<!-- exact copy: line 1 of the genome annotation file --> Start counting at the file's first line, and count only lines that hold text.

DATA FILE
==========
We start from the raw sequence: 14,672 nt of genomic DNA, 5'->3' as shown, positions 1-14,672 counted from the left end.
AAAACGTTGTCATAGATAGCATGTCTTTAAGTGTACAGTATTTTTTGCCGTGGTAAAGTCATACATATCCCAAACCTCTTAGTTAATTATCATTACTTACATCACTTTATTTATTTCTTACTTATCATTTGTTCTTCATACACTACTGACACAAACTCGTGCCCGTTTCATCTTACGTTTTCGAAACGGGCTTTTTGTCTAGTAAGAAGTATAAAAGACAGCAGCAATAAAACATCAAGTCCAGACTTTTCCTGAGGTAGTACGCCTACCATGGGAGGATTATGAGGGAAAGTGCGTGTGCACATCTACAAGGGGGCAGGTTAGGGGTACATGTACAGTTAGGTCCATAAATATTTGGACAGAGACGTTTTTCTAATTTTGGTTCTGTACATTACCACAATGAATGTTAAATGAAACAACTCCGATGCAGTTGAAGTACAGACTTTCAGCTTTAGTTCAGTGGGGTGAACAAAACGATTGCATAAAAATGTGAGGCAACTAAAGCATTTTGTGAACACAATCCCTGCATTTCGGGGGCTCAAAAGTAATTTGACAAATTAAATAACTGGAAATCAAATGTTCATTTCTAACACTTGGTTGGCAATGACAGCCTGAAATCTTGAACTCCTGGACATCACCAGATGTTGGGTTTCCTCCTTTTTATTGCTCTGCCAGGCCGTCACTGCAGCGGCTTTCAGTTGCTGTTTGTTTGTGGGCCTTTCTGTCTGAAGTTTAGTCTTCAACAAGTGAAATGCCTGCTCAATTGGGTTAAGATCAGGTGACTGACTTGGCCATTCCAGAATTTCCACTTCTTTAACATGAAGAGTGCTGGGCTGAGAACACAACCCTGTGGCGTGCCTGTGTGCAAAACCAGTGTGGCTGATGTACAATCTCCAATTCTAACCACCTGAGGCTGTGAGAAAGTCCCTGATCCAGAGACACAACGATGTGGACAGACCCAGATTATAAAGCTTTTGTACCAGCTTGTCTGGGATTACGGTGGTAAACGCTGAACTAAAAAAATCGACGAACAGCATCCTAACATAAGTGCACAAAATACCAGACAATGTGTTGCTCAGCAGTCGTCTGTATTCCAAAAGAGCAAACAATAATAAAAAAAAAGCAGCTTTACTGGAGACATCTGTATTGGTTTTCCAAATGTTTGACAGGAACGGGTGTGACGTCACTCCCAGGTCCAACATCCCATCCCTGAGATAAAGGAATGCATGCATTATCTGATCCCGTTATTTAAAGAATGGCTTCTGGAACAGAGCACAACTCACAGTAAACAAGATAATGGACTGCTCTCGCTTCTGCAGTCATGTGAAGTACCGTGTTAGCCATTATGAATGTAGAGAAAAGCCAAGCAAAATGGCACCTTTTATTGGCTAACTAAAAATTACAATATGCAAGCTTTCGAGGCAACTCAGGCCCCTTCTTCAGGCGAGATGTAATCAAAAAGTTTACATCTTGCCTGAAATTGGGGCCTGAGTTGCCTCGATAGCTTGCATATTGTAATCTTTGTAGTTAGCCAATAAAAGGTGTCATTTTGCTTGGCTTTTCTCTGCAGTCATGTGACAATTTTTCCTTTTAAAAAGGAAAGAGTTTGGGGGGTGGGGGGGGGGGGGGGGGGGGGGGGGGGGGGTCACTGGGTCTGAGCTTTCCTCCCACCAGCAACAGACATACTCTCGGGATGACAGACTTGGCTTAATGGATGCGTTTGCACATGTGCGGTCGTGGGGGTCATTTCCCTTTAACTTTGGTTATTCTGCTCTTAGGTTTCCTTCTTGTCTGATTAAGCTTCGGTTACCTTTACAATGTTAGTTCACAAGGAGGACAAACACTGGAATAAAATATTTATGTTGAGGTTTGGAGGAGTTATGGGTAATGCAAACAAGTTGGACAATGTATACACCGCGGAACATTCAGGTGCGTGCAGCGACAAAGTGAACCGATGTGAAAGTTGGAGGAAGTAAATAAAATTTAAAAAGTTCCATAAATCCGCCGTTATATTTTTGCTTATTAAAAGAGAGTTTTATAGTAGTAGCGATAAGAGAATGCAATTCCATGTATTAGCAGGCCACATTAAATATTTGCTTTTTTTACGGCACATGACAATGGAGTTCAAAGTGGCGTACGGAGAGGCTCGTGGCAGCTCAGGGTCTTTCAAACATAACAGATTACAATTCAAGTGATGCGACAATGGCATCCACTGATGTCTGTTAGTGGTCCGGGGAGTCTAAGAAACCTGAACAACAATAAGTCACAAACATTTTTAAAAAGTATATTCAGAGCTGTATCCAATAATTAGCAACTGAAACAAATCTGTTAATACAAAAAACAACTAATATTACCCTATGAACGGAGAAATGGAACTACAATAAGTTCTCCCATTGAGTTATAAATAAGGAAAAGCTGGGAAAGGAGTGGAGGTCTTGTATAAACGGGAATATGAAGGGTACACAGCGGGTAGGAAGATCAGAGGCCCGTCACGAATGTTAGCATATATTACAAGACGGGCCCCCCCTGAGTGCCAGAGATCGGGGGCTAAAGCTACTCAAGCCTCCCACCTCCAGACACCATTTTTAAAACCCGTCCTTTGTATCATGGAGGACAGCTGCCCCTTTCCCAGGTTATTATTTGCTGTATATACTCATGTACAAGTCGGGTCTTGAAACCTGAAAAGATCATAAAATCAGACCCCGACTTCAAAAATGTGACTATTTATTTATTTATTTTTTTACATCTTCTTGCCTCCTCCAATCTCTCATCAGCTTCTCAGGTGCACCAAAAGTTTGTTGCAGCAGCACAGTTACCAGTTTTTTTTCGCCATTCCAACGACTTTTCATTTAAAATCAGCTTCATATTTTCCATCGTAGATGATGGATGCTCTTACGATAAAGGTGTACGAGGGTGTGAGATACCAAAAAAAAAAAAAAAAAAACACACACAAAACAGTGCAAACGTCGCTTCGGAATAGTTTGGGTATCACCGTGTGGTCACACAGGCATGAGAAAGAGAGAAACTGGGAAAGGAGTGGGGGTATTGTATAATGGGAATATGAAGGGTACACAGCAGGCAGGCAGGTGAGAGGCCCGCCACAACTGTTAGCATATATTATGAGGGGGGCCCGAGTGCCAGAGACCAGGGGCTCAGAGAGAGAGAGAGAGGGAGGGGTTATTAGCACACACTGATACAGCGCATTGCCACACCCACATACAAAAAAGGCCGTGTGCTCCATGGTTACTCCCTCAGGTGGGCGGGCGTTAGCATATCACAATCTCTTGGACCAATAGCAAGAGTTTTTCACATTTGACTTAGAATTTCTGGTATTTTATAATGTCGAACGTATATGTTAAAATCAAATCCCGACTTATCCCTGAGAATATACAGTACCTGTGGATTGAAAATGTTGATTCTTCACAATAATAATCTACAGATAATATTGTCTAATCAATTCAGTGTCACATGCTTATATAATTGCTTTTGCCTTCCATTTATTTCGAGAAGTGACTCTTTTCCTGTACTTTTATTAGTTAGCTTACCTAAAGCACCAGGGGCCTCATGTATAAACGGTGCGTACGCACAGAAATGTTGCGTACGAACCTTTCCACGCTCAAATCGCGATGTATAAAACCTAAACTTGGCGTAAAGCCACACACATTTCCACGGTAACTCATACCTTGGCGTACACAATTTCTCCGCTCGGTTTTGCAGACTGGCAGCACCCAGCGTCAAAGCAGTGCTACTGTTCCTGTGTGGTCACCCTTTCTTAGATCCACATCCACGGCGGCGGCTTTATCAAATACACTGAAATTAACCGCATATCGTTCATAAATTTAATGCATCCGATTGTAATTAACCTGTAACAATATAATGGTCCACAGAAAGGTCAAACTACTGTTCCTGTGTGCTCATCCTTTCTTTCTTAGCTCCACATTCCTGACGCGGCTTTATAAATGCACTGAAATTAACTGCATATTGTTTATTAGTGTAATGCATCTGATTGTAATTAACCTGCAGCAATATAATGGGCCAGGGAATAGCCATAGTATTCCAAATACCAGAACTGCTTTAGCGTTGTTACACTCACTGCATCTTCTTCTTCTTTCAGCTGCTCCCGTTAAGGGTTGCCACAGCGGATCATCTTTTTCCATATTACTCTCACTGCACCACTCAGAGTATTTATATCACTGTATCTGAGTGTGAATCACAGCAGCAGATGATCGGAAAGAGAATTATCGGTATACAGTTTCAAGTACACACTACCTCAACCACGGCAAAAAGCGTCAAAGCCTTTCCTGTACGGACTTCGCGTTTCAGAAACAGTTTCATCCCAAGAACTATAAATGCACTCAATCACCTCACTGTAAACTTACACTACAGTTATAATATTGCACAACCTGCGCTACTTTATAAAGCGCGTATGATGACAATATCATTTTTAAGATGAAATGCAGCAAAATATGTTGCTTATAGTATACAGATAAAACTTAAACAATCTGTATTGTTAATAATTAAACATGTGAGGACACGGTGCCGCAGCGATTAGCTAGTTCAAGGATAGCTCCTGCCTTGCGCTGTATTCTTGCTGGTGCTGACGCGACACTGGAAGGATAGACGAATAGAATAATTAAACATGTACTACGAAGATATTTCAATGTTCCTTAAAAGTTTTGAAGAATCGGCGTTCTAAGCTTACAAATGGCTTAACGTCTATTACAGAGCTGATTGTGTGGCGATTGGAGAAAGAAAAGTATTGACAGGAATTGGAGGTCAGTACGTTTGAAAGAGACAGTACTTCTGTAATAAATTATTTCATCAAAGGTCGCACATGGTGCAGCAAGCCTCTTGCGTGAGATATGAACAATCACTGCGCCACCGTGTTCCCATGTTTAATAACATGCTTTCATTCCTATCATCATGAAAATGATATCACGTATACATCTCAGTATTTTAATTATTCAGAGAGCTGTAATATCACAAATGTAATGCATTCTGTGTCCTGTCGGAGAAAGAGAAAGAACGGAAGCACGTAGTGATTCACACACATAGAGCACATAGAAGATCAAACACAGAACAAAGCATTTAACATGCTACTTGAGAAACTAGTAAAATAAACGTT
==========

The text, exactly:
We start from the raw sequence: 14,672 nt of genomic DNA, 5'->3' as shown, positions 1-14,672 counted from the left end.